Charlotte Herd admitted to providing cocaine to two people, along with Class B methylphenidate and Class C diazepam. She also pleaded guilty to possession of MDMA, methylphenidate and £ 690 from drug sales, which were found when police searched his address in May of last year.
The 23-year-old was arrested after analyzing the two people’s cell phones in 2019. In messages, Herd described the proposed cocaine as “dynamite” and “rocket fuel”.
She appeared before the Royal Court yesterday, when she was also convicted of resisting arrest in May this year when she kicked an officer in the groin and used offensive language.
It happened while she was on bail by police for unrelated matters and on bail from the Royal Court for drug offenses.
Prosecuting Crown attorney Matthew Maletroit said Herd had previously been convicted of assaulting police officers.
He said: “It is clear from the evidence of telecommunications that it has played an important role in the supply of substances, a dangerous activity which ruins lives, which has an incredibly damaging impact on the local community.”
Lawyer Maletroit added that she negotiated the sale, made arrangements and physically handed over the drugs in exchange for money. He said the methylphenidate tablets had a market value of £ 185 and the MDMA powder had a market value of between £ 100 and £ 120.
He suggested a total sentence of four years, six months and one week for the combined offenses.
However, defense attorney Allana Binnie argued that the amount of drugs involved was low and that Herd was providing on behalf of another man she was with at the time.
She said: “My client was not the mastermind or the finances behind the operation.
“We are dealing with extremely small amounts of drugs for only two people,” she added, for which Herd received “no significant financial benefit”.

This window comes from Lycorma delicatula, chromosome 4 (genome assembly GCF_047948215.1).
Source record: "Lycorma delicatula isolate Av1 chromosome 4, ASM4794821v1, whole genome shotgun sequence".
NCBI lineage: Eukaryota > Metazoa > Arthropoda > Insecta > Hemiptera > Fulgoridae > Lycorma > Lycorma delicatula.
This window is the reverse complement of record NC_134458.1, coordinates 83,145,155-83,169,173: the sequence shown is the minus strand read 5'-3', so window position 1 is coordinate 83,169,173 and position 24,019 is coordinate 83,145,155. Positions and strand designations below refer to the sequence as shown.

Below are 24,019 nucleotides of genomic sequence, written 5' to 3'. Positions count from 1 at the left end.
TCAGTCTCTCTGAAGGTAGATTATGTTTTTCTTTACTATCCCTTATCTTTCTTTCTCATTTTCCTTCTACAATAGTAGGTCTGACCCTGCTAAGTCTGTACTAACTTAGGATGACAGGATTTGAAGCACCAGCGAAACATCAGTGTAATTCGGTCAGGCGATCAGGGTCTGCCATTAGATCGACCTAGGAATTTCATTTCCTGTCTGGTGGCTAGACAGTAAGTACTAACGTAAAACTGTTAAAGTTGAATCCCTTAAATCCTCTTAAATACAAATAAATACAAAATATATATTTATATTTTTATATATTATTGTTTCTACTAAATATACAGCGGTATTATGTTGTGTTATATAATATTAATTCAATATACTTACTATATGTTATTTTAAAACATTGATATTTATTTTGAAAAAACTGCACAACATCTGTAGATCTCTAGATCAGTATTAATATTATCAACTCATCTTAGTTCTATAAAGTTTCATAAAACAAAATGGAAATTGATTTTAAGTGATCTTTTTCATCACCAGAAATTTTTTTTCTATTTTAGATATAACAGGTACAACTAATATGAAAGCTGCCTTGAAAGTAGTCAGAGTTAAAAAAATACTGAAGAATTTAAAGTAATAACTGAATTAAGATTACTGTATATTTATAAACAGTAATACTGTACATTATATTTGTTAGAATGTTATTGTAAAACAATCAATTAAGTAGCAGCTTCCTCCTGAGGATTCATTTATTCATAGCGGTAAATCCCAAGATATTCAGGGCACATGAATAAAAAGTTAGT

She said her client was in a relationship at the time and her compliance in drug offenses was based on that.
Lawyer Binnie added, “She makes no apologies for the way she behaved on this occasion.”
She argued that the sentence sought by the prosecution was too long and that a community order might be more appropriate.
“The threats, pressure and violence my client has experienced was not caused by the drug world but by the relationship,” she said.
Usher Timothy Le Cocq, president, said the court did not believe it was possible to avoid a custodial sentence – Herd had already been remanded in custody for three months after resisting arrest. He called the offenses “a serious example of delinquency and street food”.
However, he noted that the court was encouraged by Herd indicating that she wished to address the issues underlying the offense.
In total, Herd was convicted of two counts of offering to supply a controlled drug, three counts of supplying a controlled drug, two counts of possession of a controlled drug and one count of possession or control of criminal property, and a leader of resistance to arrest.
Jurats Rozanne Thomas, Jane Ronge and Robert Christensen were seated.